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Trump isn’t talking about keeping a big promise for the abortion campaign

When Donald Trump ran for president in 2016, he promised to appoint Supreme Court justices who were certain they would overturn Roe v. Wade. And he did just that.

More than anyone else in Republican politics, Trump reshaped the court such that it was inevitable that the landmark abortion rights ruling would fall. However, the former president, always eager to tout his every achievement, was uncharacteristically quiet about his decisive role.

His silence may be evidence of his changing political fortunes and the extent of his control over the party. In 2016, Trump faced a sprawling primary field and skepticism about whether he was against abortion. He needed to reassure skeptical Republican voters that he would be a reliable ally.

But looking at the 2024 Republican primaries, Trump is a much more powerful candidate. The survey appears comfortably to him above potential field. If he decides to run again, he will probably win. So he no longer needed to prosecute the anti-abortion voters who had already seen him deliver. They are locked up.

“I don’t think the Supreme Court decision will be the deciding factor for people who support Trump in the primaries if he chooses to run,” said Corey Lewandowski, the former president’s former campaign manager and longtime confidant of Trump. “What we will see is that if Donald Trump runs again, he will be the Republican nominee.”

Most important to Trump are the general election voters — especially the suburban women who gave him up for Joe Biden in 2020. Most don’t want an anti-abortion warrior in the West Wing. modern one survey It found that 57 percent of women wanted to support RO, compared to 50 percent of men. That might explain Trump’s reticence: There’s no need to remind moderate voters that he helped extract a constitutional right they hoped would last.

Other potential GOP candidates are in an even precarious position. The most important thing on their minds is winning over the powerful conservative activists in the primaries. That means boosting their anti-abortion bonuses — at Trump’s expense if necessary.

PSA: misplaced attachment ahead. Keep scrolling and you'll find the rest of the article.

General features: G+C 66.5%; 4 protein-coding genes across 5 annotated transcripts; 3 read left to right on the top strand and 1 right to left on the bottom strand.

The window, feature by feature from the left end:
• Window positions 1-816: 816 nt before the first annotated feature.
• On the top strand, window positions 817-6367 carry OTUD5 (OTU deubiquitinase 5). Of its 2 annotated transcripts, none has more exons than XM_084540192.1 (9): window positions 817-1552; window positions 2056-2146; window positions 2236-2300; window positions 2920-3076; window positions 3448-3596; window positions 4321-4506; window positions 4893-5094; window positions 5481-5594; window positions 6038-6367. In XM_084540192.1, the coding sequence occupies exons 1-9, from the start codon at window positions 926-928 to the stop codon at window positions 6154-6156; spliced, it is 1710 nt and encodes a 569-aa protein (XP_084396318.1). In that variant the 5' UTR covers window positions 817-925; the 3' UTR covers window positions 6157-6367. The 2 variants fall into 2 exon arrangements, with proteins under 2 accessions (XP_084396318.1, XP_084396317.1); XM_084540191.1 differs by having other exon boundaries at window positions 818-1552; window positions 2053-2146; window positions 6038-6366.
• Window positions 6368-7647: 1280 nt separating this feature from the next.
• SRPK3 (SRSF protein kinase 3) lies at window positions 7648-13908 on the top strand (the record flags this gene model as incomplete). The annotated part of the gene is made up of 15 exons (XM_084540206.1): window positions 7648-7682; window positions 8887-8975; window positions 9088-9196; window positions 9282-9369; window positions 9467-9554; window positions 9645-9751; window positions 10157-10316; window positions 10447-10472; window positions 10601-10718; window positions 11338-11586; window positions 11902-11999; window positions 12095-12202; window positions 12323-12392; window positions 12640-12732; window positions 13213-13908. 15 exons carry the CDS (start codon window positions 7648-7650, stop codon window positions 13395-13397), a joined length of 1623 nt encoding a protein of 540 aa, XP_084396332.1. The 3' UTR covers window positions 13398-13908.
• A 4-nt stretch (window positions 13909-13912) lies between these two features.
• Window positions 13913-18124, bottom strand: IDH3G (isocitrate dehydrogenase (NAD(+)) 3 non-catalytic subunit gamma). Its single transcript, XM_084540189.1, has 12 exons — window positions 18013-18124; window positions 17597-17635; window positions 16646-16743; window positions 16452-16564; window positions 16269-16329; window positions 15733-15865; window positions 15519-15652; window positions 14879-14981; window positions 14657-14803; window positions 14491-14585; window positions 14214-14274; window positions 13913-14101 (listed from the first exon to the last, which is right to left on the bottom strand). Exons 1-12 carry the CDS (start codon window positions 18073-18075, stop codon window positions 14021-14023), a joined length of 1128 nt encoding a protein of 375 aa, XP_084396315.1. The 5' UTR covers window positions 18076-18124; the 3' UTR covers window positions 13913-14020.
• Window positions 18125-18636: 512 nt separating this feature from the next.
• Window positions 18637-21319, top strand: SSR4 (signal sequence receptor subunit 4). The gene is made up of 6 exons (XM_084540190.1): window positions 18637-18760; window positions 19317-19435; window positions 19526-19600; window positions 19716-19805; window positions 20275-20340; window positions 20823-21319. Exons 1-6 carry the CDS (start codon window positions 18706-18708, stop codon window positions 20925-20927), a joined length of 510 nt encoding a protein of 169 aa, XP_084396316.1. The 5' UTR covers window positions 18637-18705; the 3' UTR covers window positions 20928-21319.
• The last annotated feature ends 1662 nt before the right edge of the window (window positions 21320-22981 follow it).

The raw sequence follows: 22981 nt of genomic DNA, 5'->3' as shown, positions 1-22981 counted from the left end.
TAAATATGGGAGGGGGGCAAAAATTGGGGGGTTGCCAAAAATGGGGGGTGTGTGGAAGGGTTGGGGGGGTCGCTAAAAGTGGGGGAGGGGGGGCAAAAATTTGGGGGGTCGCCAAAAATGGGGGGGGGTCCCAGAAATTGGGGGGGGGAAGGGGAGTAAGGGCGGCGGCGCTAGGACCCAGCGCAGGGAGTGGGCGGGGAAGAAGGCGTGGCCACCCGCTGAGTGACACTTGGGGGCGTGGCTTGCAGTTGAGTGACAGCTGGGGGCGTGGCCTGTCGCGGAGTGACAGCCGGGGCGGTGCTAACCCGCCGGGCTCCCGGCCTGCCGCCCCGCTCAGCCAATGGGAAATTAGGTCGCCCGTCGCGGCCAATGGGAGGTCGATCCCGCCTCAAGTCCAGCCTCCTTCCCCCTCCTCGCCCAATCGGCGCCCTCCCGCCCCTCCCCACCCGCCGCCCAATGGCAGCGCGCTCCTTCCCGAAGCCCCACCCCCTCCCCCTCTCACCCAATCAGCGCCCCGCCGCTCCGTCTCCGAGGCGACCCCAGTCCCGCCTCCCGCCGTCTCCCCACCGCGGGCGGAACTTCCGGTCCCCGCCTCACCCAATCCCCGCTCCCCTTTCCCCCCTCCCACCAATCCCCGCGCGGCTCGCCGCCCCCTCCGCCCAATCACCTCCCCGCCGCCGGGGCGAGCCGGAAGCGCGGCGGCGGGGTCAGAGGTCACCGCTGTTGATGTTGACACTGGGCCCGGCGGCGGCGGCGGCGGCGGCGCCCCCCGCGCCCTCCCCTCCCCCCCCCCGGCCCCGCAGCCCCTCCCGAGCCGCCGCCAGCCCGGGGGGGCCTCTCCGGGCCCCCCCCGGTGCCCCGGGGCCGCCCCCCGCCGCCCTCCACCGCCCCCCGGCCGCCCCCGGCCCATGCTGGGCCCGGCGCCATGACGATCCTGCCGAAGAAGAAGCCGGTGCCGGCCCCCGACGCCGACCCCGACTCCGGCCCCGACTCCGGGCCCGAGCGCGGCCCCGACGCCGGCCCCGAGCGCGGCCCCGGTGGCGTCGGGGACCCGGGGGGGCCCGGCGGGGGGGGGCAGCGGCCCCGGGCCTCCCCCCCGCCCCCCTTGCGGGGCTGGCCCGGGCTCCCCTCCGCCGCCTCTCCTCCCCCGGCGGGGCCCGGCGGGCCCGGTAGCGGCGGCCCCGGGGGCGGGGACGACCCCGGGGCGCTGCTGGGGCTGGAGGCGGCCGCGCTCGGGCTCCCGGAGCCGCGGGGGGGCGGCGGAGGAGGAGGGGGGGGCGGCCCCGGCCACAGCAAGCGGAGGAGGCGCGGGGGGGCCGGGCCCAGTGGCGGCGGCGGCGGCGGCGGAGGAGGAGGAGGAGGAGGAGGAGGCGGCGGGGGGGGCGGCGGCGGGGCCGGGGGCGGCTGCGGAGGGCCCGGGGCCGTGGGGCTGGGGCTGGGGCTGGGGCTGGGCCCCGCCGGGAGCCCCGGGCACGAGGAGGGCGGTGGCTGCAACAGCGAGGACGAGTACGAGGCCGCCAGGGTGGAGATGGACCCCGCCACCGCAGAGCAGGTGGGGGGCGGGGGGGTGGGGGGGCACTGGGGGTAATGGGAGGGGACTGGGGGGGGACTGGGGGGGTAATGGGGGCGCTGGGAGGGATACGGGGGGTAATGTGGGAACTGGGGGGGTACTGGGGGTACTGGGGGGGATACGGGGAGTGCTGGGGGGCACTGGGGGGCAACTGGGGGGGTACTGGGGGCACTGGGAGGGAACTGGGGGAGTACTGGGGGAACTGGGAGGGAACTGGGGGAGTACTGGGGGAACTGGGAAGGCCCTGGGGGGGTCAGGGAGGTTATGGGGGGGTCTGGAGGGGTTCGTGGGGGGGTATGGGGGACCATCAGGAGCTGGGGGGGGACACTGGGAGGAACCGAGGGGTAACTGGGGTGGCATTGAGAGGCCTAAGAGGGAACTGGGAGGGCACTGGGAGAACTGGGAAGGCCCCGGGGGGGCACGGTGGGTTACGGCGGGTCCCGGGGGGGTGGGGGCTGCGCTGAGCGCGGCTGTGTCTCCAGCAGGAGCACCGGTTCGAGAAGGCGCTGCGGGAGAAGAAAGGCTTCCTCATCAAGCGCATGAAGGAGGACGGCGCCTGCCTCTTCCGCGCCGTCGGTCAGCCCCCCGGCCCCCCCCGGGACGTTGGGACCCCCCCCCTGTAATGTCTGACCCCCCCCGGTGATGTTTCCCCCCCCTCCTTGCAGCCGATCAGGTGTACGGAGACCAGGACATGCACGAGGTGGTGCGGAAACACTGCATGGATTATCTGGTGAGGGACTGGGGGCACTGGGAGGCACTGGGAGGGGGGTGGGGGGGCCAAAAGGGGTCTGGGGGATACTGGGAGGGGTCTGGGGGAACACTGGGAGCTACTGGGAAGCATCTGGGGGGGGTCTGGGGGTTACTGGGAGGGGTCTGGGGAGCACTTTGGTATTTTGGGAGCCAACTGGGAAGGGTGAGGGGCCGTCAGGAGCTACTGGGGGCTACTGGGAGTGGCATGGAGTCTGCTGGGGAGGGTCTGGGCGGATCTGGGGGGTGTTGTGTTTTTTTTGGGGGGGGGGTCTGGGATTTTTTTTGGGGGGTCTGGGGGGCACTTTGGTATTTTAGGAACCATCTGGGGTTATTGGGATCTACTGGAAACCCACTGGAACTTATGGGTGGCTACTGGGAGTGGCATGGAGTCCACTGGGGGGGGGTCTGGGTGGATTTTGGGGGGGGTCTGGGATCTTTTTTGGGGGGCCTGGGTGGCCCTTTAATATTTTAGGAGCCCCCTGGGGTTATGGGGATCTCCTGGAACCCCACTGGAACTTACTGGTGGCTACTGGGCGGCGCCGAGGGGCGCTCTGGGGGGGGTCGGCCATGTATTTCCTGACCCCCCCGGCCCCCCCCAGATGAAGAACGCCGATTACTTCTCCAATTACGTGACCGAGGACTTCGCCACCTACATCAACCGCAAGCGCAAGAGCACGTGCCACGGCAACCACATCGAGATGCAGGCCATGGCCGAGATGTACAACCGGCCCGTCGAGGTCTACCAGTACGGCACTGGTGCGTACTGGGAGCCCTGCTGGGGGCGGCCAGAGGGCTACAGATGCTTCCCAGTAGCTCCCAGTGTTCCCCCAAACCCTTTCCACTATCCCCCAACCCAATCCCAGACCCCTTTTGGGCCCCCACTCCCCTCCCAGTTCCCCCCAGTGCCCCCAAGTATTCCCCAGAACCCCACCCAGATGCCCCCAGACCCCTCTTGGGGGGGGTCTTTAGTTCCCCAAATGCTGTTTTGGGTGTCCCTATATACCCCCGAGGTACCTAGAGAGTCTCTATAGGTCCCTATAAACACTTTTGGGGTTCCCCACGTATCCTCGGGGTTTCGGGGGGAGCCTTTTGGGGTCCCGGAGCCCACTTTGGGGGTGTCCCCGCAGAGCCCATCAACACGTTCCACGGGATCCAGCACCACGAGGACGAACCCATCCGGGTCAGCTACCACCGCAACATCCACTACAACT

Mike Pence, who was Trump’s vice president, made a tacit discrimination with his former boss when he recently spoke to reporters in South Carolina. Pence said he was involved in “The reason for the right to life throughout my adult life.” Not so for Trump. In 1999, when Trump was 53 years old, he appeared on NBC’s “Meet the Press” and said he was “very pro-choice.”

Former Secretary of State Mike Pompeo, an evangelical Christian preparing to run for president, chirp That if Roe was overturned, those who exploited the case for “political gain” might “abandon our principles.” It’s not clear if Pompeo is suggesting that Trump might swing by once Roe is dropped and states regain their power to ban abortion entirely. No names mentioned. But Pompeo’s message was clear: He is a true believer who can be trusted to stop cold abortion, while others cannot.

Abortion numbers will be an issue in the 2024 Republican primary that will test the field in new ways. For decades, there has been a huge incentive for candidates to embrace the party’s dogma and say they oppose legal abortion and want to overthrow Roe. Just 38 percent Both Republicans and those leaning toward the Republican Party believe that abortion should be legal in all or most cases. (For Democrats, the figure is 80 percent.) Now that the court prepares to overturn Roe, the candidates will face a tough set of questions about how to balance a woman’s health and safety with the viability of a fetus.